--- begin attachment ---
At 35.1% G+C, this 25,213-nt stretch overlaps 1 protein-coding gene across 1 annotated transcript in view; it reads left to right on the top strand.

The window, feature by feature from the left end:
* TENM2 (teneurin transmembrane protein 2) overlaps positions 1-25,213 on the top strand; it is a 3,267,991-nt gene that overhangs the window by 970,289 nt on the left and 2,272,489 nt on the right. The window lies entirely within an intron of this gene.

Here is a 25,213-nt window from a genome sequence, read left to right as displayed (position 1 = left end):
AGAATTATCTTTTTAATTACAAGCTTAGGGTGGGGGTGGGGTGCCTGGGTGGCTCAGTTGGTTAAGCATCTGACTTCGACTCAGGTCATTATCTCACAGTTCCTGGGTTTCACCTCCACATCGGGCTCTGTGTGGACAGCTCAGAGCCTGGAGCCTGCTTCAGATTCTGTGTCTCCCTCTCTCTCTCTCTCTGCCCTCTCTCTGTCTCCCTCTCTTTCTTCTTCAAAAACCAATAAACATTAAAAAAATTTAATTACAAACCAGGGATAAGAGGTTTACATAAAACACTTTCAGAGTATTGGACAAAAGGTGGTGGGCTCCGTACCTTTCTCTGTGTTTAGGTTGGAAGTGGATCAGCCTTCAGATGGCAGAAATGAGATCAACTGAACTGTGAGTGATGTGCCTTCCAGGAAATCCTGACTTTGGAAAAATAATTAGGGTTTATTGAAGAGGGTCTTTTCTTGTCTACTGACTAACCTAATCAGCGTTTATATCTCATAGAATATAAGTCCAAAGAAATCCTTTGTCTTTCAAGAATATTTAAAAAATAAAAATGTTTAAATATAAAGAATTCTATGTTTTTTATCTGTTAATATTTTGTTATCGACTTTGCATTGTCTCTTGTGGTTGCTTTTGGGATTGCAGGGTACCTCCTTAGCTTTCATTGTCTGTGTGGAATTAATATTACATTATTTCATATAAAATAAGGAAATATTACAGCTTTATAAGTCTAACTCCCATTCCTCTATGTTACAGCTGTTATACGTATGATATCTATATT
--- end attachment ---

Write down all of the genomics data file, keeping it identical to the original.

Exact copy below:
At 35.1% G+C, this 25,213-nt stretch overlaps 1 protein-coding gene across 1 annotated transcript in view; it reads left to right on the top strand.

The window, feature by feature from the left end:
* TENM2 (teneurin transmembrane protein 2) overlaps positions 1-25,213 on the top strand; it is a 3,267,991-nt gene that overhangs the window by 970,289 nt on the left and 2,272,489 nt on the right. The window lies entirely within an intron of this gene.

Here is a 25,213-nt window from a genome sequence, read left to right as displayed (position 1 = left end):
AGAATTATCTTTTTAATTACAAGCTTAGGGTGGGGGTGGGGTGCCTGGGTGGCTCAGTTGGTTAAGCATCTGACTTCGACTCAGGTCATTATCTCACAGTTCCTGGGTTTCACCTCCACATCGGGCTCTGTGTGGACAGCTCAGAGCCTGGAGCCTGCTTCAGATTCTGTGTCTCCCTCTCTCTCTCTCTCTGCCCTCTCTCTGTCTCCCTCTCTTTCTTCTTCAAAAACCAATAAACATTAAAAAAATTTAATTACAAACCAGGGATAAGAGGTTTACATAAAACACTTTCAGAGTATTGGACAAAAGGTGGTGGGCTCCGTACCTTTCTCTGTGTTTAGGTTGGAAGTGGATCAGCCTTCAGATGGCAGAAATGAGATCAACTGAACTGTGAGTGATGTGCCTTCCAGGAAATCCTGACTTTGGAAAAATAATTAGGGTTTATTGAAGAGGGTCTTTTCTTGTCTACTGACTAACCTAATCAGCGTTTATATCTCATAGAATATAAGTCCAAAGAAATCCTTTGTCTTTCAAGAATATTTAAAAAATAAAAATGTTTAAATATAAAGAATTCTATGTTTTTTATCTGTTAATATTTTGTTATCGACTTTGCATTGTCTCTTGTGGTTGCTTTTGGGATTGCAGGGTACCTCCTTAGCTTTCATTGTCTGTGTGGAATTAATATTACATTATTTCATATAAAATAAGGAAATATTACAGCTTTATAAGTCTAACTCCCATTCCTCTATGTTACAGCTGTTATACGTATGATATCTATATT